If you’re like me, you dread presidential campaigns. With nearly a year and a half to go until the next election, we are already being inundated with banal sloganeering. It’s like being bombarded with advertisements for products you have no use for, have no desire to purchase, and yet are forced to choose which one you’ll use every day for the next four years.
Simple Problems, Simple Solutions
Modern political campaigns bear an uncomfortable resemblance to infomercials. You know the ones: a loud, fast-talking spokesperson appears on the television to point out a common problem. My kids drew on the walls, someone scratched my car, I wish my blanket had sleeves. Then they will excitedly offer a supposedly amazing solution. They’ll demonstrate their product and, viola!, the problem is solved.
This formula is used by most of the 2020 Democratic candidates. Both Elizabeth Warren and Bernie Sanders, for example, have promised to end the “student loan crisis” by “cancelling” the debt altogether. It’s the Mr. Clean Magic Eraser for education policy. One brush and the debt is wiped away! Of course, in reality the debt is not really “cancelled,” but merely transferred to American taxpayers as a whole. The magic eraser is illusory.
Andrew Yang’s campaign is the most transparently transactional. He wants to institute a universal basic income called the “Freedom Dividend.” Essentially his pitch is “Vote for me and when I’m elected I’ll give you all $1,000 a month!” He’s a used-car salesman offering that big rebate that you just can’t pass up. But buyer-beware: you’re probably being sold a lemon.
Once you’ve seen the product, you’d naturally like to know how much it’ll cost. Rather than give you the total, however, infomercials will wisely frame the cost in terms of monthly payments. Ten easy payments of $19.95 just sounds better than $120.
“Easy” is the operative word here. No matter how big the program, politicians invariably insist that it is easily paid for. It’s often the costliest policies that candidates express the most confidence about funding.
Take Elizabeth Warren’s voluminous policy agenda. She wants the federal government to provide free healthcare, free college tuition, and free daycare for children. Warren claims that she can pay for it all with her “ultra-millionaire” tax: a small wealth tax on the richest Americans. But it’s extremely doubtful that the tax will raise the necessary revenue. As Peter Suderman and John Ousterhoudt at Reason point out, several European countries have already tried implementing wealth taxes, finding only that it failed to bring in anywhere near the revenue they expected.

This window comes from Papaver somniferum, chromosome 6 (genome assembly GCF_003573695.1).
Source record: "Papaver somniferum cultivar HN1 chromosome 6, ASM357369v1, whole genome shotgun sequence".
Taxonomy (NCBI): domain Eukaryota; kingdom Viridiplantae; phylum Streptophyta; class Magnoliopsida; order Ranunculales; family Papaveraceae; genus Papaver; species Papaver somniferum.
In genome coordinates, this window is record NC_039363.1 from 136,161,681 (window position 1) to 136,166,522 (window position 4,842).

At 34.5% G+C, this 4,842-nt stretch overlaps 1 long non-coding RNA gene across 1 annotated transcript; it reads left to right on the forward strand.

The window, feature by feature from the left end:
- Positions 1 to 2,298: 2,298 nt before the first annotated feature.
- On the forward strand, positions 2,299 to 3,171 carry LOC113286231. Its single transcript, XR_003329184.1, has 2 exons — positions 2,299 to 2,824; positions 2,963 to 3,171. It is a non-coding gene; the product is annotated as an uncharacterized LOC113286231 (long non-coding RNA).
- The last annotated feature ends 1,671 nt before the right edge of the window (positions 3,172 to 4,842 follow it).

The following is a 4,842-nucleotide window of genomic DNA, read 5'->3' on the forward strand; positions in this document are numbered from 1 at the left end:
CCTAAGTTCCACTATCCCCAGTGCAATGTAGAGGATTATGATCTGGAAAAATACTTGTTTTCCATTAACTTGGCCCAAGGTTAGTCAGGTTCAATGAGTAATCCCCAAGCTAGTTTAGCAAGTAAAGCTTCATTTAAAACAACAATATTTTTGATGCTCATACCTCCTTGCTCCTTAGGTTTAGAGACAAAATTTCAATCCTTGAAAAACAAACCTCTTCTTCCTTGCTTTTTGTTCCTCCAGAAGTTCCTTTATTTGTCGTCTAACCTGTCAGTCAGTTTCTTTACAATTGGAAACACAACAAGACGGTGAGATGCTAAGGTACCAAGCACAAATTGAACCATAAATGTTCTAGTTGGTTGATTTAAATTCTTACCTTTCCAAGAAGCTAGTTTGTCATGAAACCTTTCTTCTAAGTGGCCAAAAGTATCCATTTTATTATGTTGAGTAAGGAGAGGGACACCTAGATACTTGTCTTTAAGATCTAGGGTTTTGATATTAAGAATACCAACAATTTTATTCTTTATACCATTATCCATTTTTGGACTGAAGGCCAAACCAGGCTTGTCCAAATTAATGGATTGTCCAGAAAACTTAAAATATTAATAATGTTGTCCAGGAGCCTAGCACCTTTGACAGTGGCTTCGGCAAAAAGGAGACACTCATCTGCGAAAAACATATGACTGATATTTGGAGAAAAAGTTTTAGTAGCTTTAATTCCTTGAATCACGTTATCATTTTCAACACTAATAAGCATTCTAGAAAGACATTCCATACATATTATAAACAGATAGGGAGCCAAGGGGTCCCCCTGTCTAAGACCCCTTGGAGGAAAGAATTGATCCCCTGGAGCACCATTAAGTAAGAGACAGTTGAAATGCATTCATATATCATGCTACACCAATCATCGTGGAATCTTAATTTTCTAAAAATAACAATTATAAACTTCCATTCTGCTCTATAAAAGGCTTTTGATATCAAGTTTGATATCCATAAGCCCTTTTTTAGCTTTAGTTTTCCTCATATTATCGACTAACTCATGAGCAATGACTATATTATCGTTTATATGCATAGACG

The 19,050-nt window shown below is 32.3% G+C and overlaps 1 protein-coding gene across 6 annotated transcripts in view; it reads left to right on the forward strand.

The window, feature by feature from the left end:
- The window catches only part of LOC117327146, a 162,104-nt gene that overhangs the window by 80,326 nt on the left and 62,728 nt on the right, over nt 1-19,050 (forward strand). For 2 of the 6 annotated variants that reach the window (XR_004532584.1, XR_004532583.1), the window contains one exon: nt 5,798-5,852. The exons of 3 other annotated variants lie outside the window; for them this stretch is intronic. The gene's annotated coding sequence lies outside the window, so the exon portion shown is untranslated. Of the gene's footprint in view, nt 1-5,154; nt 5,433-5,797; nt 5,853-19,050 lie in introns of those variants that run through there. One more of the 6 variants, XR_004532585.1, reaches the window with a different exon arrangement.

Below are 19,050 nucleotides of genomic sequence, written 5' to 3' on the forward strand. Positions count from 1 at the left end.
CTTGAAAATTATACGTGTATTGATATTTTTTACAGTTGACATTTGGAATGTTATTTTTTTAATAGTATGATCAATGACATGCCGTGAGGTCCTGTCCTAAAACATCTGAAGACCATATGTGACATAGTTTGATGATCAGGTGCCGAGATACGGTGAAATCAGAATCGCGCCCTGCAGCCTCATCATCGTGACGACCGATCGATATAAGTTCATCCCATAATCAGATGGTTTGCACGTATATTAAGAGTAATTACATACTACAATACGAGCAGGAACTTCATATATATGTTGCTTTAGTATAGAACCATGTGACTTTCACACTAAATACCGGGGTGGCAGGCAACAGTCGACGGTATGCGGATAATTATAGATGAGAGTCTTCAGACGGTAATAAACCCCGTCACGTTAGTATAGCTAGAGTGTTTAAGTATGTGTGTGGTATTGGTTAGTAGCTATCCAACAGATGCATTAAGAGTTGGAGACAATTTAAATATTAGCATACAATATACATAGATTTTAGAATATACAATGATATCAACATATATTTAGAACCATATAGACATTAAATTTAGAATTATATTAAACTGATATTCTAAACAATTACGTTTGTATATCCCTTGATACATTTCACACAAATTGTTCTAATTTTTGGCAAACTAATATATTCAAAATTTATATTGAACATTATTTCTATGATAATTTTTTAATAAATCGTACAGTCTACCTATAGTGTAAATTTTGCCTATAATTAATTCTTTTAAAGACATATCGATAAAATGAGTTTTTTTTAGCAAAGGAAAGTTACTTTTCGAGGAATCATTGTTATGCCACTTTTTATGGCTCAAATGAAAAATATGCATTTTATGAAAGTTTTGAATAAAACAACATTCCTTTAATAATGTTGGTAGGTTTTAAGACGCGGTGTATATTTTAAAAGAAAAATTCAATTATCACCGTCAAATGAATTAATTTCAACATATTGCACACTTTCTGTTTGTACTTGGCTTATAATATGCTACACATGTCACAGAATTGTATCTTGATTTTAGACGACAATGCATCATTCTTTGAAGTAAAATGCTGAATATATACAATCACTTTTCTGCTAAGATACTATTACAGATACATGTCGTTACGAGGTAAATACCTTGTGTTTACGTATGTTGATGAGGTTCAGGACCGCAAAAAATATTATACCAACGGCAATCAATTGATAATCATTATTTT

Despite his professed love of math, Andrew Yang’s big cash give-away also has funding issues. His plan is anticipated to cost $2.8 trillion, but his funding proposal – a 10 percent value-added tax – will fall about $1.2 trillion short.
But it’s not just the Democrats who have this problem. The greatest salesman of them all, Donald J. Trump, famously promised to build an expensive wall along the southern border, paid for by Mexico. Neither of these campaign promises have since materialized. Apparently, it was not as easy as the President’s marketing strategy implied.
Wait, There’s More!
One of the most well-known sales tactics is to throw in something extra at the end of the offer. You thought you were getting a good deal already, but now I’ll throw in an additional doohickey for the price of one!
For politicians, the extra goodie is usually economic growth. “My plan will accomplish X and it won’t cost you a dime! But wait, there’s more! It’ll also stimulate the economy!” Even if it’s not initially marketed as pro-growth, politicians will reflexively assert that their new policy will promote economic expansion.
You could pick any one of today’s most publicized policy proposals – from the Green New Deal to raising the minimum wage – and inevitably you will find someone touting economic growth as a positive side-effect. President Obama argued that the Affordable Care Act helped the economy by incentivizing entrepreneurship. Yang predicts that his “Freedom Dividend” will initiate spectacular growth, and Bernie Sanders has made similar claims about raising the minimum wage. It is a tiresome and disingenuous tactic.
The infomercial politics of our day is dreadfully shallow. Governing a nation is a difficult and complex task, one which requires honesty and humility, qualities that simply cannot be found amongst the snake-oil salesmen currently running for high office. For modern economic issues, there are no simple or easy solutions. Everything has a trade-off, no matter what 1-800 number politician is on the line.
[Image Credit: Flickr-Mike Mozart CC BY 2.0 (Infomercial-cropped), Flickr-Gage Skidmore CC BY-SA 2.0 (Warren-cropped)]
Tyler Curtis works as a lender at a community bank in Missouri. He also holds an undergraduate degree in Economics from the Missouri University of Science and Technology.